Also in season four, we got the death of Amber, arguably one of House’s most important patients.  With her death, even though there was nothing he could do, the beginning of his self destruction began.  Then Hannah dies, even with House doing everything he could. It’s no wonder he was ready to go back on vicodin.  And to boot, the person who caused the crane collapse, with a more difficult diagnosis lived.  Where’s the justice in that?   

Cuddy saving House: 

House has been saved by Cuddy before.  Countless times.  In “Words and Deeds,” she lied for him on the stand and kept him out of jail.  In “House’s Head,” Cuddy gives him CPR and brings him back to life.  In “Babies and Bathwater,” Cuddy saves House’s job from Vogler and loses one hundred million dollars for the hospital.  And finally, last season, House was saved by Cuddy who helped him detox, slept with him, and accepted him.  But it was all a delusion. 

So what now?  House is barely hanging on.  He’s getting drunk every night.  Wilson has asked him to move out.  He’s done with therapy.  By process of elimination, all we’ve got left is her.  And he knows it.  And she knows it. When she tells House she’s engaged, he’s clearly devastated.

In last week’s episode “Baggage,” Nolan said this regarding his patient: “The thing that caused the change is gone.  Therefore the change itself is gone.”  While House’s main goal was to be happy, Cuddy was the key to that happiness.  Now that Cuddy isn’t an option, what is House’s motivation to stay sober and try being happy?  Cuddy is House’s last line of defense.  While he can say anything to Wilson, Cuddy is the one that has repeatedly saved him and he needs her.

This is why, to me, the scenes where she tells House he has nothing, he makes everyone miserable, and he’s alone made me cry and scream at my television.  Why?  Why would she do this?  Why, in “Ignorance is Bliss” did she tear him down so well, hurting him in ways she could only be capable of?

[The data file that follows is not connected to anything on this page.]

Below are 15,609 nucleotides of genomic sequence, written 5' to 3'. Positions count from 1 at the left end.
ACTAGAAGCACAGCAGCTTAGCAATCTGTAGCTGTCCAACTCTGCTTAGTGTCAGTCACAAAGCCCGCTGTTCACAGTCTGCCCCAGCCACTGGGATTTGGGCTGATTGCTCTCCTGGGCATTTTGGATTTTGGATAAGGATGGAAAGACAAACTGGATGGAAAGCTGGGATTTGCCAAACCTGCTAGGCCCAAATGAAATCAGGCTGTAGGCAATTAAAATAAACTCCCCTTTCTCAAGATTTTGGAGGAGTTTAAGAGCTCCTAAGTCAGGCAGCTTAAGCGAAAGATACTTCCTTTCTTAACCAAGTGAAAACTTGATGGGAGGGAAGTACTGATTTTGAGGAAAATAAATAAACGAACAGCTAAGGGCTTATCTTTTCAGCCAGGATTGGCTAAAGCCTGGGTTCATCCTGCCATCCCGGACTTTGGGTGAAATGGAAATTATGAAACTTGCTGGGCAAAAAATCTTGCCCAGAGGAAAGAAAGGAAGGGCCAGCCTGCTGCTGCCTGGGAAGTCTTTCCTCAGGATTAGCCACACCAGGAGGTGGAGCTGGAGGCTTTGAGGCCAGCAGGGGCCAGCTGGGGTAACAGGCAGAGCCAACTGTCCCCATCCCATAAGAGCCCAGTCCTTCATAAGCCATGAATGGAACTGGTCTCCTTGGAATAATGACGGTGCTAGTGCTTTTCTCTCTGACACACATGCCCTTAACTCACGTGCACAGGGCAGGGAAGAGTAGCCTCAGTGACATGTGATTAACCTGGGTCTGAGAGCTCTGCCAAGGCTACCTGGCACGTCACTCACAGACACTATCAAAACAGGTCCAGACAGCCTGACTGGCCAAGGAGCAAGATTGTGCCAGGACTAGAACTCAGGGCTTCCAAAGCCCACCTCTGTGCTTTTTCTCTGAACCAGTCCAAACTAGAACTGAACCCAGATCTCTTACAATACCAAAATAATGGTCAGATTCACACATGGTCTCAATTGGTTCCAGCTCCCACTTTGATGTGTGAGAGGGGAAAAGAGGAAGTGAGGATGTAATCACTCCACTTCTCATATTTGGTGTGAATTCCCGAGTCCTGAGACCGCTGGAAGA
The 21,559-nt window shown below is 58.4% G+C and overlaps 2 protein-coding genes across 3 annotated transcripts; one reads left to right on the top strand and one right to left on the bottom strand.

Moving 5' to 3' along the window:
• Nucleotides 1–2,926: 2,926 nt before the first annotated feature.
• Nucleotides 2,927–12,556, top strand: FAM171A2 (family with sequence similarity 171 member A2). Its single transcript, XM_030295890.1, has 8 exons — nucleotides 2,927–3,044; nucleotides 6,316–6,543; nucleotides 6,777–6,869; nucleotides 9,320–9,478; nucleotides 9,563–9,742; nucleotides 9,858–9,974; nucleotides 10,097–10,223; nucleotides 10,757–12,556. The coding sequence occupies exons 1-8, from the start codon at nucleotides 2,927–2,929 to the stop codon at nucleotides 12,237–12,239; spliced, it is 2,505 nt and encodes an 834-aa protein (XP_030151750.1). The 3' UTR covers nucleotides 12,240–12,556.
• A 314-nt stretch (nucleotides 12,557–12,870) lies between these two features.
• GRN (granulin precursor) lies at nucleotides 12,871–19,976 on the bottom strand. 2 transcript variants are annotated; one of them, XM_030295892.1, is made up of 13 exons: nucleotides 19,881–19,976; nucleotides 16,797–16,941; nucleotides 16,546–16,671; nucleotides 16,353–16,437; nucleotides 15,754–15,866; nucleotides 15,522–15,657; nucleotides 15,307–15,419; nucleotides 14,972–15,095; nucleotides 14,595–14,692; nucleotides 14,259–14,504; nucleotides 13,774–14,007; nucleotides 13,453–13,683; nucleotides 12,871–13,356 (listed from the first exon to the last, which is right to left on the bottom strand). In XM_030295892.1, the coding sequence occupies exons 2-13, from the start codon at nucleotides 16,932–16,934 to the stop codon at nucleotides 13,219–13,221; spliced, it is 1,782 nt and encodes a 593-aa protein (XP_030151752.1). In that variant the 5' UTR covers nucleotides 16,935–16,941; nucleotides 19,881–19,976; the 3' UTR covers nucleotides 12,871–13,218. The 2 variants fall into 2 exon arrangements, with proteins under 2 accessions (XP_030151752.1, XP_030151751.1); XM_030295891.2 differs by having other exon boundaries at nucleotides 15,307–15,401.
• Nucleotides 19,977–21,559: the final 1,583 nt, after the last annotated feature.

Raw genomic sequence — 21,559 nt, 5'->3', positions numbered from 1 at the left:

This season is about self-preservation.  She had to keep him away.  Her love for him was so strong and she knew once she gave into it, if he hurt her, it was over.  It was unsafe for her to put herself at risk and by proxy, her daughter. Meanwhile House was doing what he needed to do to maintain his drug-free lifestyle and that included pursuing her.  Unfortunately, their timing, as always, was off. 

By the end of tonight’s episode, I was cringing.  I knew he was going to take it.  There’s no way she was going to swoop in and save him the way he had imagined.  And it wasn’t.  He asks her at first if she’s going to take the drugs from him just as it had happened in his hallucination.  And she doesn’t. 

What she does is so much better.  Huddies around the world: did you scream as loudly as I did?  I literally couldn’t have a imagined a more beautifully written scene.  Was it purposeful that House had to break a mirror, throwing superstition and the idea of luck out the window to get to his pills?  Was it also purposeful that this scene took place in the bathroom, where he imagined his detox the year before? 

Cuddy’s stuck on House.  She loves him.   And we finally got the ending that House and we as an audience deserve.  And we can hardly believe our good karma.  Goodbye man-child!  Bring on season seven!

Come back this Thursday when I give that final Huddy scene the attention it fully deserves.

(image courtesy of FOX)

Lisa Palmer

Contributing Writer, BuddyTV